Revelation, classically understood. noun. Concealed information, inaccessible to unaided human intelligence, requiring supernatural disclosure through oracular and literary media, and occurring long ago.
There are three problems with the classic idea of revelation, expressible in three sets of questions.
The first set of questions: Is the revealed information really so out of bounds, so beyond the borders of human cognition and fancy and resourcefulness and art and practice--that humans could not have thought of it without the whispered promptings of feather-winged angels? For instance, could 'unaided' reason concoct rules like 'You shall not steal' and 'You shall not murder'? Could routine human intelligence have stumbled upon those moral rules?
The second set of questions: Was any revealed information actually previously concealed? Something revealed must have been concealed. And yet dicta on stealing and murdering, to stay with these examples, were not concealed but were found the world over for many thousands of years prior to the Mosaic revelation of those moral terms. Might we say the very first instance and utterance of those moral rules, a thousand years or five thousand years before Moses and at every geographic point, was the 'original' revelation of these rules?
The third set of questions: Is revelatory data always old, always complete, always static? Must it have an ancient pedigree? Could it have been partial? Could it become obsolete? Could it change? Could it be updated? Could it be clearer? Could it be new? Could the currently living generation, or a future generation, receive revealed, formerly concealed, altogether new information? If supernatural agents wish to inform YOU, why tell ancient authors to scratch the message onto vellum leaves that you may never read?
These last questions expose classical revelation's most serious problem--that it ever elevates the past above the present, that it presumes every present has no gift for novelty, that it implies truth was told in the past and that every present must simply offer the old retold.
But why wouldn't the current generation be able to receive its own peculiar revelations and itself commit those revelations to media that may inform the next five hundred years?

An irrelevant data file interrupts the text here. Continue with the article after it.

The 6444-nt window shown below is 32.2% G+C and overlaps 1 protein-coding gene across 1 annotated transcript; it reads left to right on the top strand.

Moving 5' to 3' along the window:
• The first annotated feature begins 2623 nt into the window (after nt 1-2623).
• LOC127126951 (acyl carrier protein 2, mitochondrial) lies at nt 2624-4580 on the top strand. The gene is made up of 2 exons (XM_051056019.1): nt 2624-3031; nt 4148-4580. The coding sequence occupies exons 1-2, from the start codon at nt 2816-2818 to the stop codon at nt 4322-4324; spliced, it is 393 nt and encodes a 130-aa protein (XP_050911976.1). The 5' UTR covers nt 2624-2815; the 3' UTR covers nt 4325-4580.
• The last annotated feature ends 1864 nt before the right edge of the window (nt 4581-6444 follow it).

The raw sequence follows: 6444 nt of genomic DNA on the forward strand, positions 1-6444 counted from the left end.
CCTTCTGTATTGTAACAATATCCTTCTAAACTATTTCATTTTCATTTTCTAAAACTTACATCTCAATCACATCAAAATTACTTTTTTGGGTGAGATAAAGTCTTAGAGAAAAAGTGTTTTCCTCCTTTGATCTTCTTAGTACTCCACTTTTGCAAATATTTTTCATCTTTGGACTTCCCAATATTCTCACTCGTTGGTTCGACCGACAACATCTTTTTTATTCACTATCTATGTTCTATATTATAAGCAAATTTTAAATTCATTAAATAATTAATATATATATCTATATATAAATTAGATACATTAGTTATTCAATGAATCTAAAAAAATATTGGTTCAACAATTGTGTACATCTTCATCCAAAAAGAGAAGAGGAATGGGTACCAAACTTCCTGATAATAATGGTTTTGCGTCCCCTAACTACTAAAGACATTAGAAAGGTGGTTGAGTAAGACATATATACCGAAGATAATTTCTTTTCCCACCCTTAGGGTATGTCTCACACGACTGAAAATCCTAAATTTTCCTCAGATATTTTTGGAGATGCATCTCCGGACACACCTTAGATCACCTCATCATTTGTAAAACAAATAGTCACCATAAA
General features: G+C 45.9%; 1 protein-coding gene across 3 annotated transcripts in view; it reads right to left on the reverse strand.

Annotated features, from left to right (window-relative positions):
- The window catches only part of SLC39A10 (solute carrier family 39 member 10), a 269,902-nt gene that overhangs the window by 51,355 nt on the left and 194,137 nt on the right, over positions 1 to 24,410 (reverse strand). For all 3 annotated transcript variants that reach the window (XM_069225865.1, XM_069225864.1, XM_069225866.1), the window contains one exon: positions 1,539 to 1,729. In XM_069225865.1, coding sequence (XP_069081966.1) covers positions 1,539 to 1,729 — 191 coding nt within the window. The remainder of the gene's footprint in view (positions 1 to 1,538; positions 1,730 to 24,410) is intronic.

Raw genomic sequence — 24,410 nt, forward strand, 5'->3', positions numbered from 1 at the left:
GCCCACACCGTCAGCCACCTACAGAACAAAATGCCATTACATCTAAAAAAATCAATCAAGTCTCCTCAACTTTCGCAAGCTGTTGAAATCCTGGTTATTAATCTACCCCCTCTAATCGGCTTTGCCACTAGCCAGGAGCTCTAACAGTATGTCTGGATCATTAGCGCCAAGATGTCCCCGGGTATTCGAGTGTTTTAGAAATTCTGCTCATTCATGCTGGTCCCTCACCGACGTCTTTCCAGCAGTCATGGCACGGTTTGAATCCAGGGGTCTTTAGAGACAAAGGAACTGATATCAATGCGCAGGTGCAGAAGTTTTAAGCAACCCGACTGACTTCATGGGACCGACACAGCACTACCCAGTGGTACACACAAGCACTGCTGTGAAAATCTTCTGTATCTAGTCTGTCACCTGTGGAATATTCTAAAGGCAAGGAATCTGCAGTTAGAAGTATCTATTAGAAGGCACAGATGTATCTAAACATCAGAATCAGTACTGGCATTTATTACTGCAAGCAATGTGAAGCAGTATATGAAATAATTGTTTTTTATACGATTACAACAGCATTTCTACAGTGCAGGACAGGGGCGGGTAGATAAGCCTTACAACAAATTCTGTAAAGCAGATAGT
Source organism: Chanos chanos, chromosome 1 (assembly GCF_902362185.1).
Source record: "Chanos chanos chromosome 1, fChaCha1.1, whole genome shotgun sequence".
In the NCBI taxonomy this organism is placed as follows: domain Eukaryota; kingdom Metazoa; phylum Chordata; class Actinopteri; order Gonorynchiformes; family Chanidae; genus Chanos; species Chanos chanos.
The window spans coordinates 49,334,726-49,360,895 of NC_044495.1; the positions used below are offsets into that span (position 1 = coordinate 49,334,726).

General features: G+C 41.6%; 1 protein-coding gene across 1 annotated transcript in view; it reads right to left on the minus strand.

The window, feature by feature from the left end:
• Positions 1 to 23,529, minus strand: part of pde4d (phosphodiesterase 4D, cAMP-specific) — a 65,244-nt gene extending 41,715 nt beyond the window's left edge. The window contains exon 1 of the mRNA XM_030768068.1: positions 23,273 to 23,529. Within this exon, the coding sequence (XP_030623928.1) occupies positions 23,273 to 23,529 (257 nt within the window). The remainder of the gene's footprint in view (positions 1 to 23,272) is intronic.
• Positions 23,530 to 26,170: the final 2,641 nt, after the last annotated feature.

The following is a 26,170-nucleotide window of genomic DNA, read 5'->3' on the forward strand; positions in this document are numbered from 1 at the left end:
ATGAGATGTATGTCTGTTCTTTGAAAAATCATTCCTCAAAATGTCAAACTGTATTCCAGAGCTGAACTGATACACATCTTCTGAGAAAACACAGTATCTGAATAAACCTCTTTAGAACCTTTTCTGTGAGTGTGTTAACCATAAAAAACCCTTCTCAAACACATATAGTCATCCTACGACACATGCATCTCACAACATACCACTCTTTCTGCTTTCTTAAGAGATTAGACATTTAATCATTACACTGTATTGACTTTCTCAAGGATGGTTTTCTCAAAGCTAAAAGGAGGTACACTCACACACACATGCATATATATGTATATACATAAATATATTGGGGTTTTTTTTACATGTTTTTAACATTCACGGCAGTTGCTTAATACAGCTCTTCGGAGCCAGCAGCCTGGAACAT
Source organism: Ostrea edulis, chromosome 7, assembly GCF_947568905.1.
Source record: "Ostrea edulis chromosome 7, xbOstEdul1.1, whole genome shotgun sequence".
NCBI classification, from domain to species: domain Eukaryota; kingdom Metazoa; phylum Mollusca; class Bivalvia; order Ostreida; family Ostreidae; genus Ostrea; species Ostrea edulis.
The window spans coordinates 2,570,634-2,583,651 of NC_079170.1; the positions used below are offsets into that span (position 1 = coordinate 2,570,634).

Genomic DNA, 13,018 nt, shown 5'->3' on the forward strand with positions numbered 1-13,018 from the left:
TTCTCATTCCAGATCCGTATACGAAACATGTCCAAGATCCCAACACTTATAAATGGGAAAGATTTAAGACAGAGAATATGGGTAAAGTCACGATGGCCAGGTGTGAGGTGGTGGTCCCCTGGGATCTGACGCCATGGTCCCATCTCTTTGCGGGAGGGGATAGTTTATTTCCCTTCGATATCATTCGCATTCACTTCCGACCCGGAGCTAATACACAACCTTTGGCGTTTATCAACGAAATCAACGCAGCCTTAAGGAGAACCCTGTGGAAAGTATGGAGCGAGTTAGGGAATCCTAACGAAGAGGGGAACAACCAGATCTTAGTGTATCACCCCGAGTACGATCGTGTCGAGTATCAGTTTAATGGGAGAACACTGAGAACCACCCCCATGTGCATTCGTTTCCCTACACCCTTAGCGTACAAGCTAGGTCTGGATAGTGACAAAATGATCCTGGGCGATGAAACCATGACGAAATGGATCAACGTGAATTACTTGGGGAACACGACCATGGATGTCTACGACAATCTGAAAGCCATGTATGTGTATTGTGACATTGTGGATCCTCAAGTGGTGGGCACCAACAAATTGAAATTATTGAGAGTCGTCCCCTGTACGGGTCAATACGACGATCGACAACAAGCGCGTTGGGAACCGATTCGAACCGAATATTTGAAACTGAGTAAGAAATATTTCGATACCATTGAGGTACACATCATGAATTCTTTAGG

Or why not a continuing revelation, ever updatable, generation by generation?
The matter was powerfully put by Boston's Ralph Waldo Emerson in his 1836 essay, 'Nature:'
Our age is retrospective. It builds the sepulchers of the fathers. It writes biographies, histories, and criticism. The foregoing generation beheld God and nature face to face; we, through their eyes. Why should not we also enjoy and original revelation to the universe? Why should not we have a poetry and philosophy of insight and not of tradition, and a religion by revelation to us, and not the history of theirs? Embosomed for a season in nature, whose floods of life stream around and through us, and invite us, by the powers they supply, to action proportioned to nature, why should we grope among the dry bones of the past, or put the living generation into masquerade out of its faded wardrobe? The sun shines today also. There is more wool and flax in the fields. There are new lands, new men, new thoughts. Let us demand our own works and laws and worship.
Bend with Emerson.
New revelations do occur, unbidden in that mysterious way human brains mint thoughts. New thoughts--new benevolent intellections, new humane technologies, new civilized ethics, new enlightened arts, new holistic religions--daily arriving in one million minds or ten million minds; minds embraced by the inscrutable, startling, piquant, revelatory urge called 'innovation.'
Innovation is the chance of any living mind. Innovation doesn't need the added adjective 'religious' when all innovation is a revelation.
Revelation is Innovation--in the past, present, and future tense/sense.